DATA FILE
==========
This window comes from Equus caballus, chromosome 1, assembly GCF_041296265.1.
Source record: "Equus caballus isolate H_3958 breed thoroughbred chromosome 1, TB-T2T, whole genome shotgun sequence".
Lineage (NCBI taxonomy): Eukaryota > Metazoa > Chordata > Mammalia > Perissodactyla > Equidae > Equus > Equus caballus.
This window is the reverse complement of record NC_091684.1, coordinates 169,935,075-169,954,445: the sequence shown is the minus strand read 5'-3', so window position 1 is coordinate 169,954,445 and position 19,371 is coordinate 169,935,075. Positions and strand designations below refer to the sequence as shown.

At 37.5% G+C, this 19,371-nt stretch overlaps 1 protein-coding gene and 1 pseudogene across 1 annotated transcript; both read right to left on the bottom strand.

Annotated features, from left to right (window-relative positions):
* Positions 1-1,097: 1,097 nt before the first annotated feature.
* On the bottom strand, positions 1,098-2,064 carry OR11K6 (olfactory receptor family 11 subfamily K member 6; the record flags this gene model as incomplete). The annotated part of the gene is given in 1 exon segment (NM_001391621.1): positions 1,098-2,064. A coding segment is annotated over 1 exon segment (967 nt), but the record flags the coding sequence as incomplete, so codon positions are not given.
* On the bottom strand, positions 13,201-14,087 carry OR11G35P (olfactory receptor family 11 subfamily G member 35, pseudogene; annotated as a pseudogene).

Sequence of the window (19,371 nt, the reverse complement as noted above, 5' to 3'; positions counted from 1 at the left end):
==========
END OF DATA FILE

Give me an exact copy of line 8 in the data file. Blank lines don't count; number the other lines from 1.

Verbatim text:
* On the bottom strand, positions 1,098-2,064 carry OR11K6 (olfactory receptor family 11 subfamily K member 6; the record flags this gene model as incomplete). The annotated part of the gene is given in 1 exon segment (NM_001391621.1): positions 1,098-2,064. A coding segment is annotated over 1 exon segment (967 nt), but the record flags the coding sequence as incomplete, so codon positions are not given.